It may seem quaint in today’s environmental climate, when one of our main goals is reducing vehicle travel, for me to wax all nostalgic about a road. But it was virtually my back yard, and it’s hard to imagine having the same feelings for nature and choosing the same career path were the Parkway not such a huge part of my history and life.
This is the Parkway’s 75th anniversary year. And I was reminded of it Monday when I read a story on the National Public Radio web site, pointing out that the Parkway was built with the equivalent of stimulus money, “when stimulus funding was popular.” The National Park Service’s site for the road summarizes its history:
“Groundbreaking took place in September 1935 and the work was contracted and completed in sections. By World War II, about one-half of the road was completed and by the 1960s, all but one section was opened to the public. In 1987, the last section was completed around Grandfather Mountain in North Carolina, including the Linn Cove Viaduct at Milepost 304, an environmentally sensitive, award winning bridge.”
NPR reporter Guy Raz interviewed Anne Mitchell Whisnant, author of the book Super-Scenic Motorway: A Blue Ridge Parkway History. (You can listen to the eleven-minute radio segment here.) Whisnant says that a spirit for great public works in the 1930s kept support for the project going, but that spirit doesn't exist these days, when politicians routinely run against the government, even when the economy is strong:
"Our level of faith in the federal government [as] a doer of good for the public is nothing like it was in the '30s. So in a lot of ways, you look back and think the '30s was this moment in time when things were done that just aren't being done anymore. Not just the Parkway, but all kinds of projects that serve the public."
Today, by contrast, a certain breed of politician seems to be clamoring all over each other to oppose high-speed rail, transit tunnels and other infrastructure, when such projects could provide much-needed employment as well as substantial environmental and social benefits. In our cities, we once built great parks and squares, along with museums and libraries, with strong public assistance, support, and even pride. Sometimes those things still happen, but frequently the name of the game now is trying to find ways of funding them with private money. Otherwise, we would be committing the evil deed of, you know, daring to spend public money on the public good, an absolute no-no (unless, of course, it comes to funding reckless warfare, which is never, ever criticized as "government spending").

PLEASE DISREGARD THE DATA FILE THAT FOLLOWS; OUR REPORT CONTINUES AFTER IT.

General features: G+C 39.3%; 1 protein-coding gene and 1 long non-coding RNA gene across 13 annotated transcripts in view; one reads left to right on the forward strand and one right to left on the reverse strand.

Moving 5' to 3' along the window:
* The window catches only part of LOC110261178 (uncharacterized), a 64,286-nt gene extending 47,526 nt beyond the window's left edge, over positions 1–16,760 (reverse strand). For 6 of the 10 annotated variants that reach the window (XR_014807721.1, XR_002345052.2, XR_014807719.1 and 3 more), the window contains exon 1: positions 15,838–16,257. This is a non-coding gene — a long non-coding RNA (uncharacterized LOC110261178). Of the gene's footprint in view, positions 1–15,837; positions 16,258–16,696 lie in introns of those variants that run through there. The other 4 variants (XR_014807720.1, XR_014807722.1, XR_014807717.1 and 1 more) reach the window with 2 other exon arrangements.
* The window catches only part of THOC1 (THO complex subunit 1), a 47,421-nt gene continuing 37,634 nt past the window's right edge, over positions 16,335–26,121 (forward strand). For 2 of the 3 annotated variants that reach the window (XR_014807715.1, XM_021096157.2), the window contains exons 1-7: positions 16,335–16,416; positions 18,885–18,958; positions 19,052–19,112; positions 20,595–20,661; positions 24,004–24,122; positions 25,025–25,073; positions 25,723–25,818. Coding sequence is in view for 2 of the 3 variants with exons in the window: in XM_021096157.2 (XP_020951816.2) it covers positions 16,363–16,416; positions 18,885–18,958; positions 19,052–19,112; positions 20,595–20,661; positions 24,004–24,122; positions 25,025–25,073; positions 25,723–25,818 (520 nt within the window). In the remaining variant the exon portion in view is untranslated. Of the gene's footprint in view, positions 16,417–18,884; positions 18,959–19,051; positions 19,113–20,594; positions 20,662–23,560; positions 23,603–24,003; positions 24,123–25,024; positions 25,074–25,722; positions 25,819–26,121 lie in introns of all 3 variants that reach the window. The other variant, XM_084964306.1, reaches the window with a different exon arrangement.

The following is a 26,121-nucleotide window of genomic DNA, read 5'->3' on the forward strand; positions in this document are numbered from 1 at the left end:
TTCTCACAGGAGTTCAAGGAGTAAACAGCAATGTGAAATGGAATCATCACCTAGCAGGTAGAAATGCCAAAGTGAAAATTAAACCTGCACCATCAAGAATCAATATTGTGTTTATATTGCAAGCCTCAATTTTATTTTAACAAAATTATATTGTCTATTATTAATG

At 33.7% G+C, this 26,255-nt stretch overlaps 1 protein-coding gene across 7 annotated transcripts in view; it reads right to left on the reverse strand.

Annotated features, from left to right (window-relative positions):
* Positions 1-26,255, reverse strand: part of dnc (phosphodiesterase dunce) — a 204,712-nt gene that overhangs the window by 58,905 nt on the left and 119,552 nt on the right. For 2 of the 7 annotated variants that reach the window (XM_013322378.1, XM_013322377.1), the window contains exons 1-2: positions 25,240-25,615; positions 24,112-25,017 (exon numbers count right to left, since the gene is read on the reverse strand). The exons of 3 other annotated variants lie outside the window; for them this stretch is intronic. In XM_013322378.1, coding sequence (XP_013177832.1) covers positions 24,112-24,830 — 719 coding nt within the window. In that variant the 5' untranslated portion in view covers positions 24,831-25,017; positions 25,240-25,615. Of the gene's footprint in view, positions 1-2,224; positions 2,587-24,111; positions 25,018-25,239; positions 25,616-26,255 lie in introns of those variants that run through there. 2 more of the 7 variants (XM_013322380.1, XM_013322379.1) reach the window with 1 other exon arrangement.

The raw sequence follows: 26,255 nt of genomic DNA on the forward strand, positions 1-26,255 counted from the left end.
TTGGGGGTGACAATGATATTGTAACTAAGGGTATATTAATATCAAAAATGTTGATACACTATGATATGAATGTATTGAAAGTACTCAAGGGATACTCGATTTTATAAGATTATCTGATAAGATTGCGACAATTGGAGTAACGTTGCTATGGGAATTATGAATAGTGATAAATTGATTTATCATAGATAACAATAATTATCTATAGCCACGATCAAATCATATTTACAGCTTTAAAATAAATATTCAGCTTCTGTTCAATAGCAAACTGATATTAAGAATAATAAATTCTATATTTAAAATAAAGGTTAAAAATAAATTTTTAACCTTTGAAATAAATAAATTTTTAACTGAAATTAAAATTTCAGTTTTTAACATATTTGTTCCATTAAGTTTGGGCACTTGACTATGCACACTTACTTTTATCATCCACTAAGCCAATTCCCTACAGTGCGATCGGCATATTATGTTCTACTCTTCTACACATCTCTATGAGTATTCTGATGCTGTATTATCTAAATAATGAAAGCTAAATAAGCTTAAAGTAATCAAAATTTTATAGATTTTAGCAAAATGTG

I am so fortunate that the current anti-government sentiment didn’t prevail when the Blue Ridge Parkway was built. It may or may not be the country’s greatest scenic road; I’ll concede that there are other contenders. But this one’s “mine.”
Thanks to Thomas Philip Davis for the link to the NPR story.
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Kaid Benfield writes (almost) daily about community, development, and the environment. For more posts, see his blog's home page.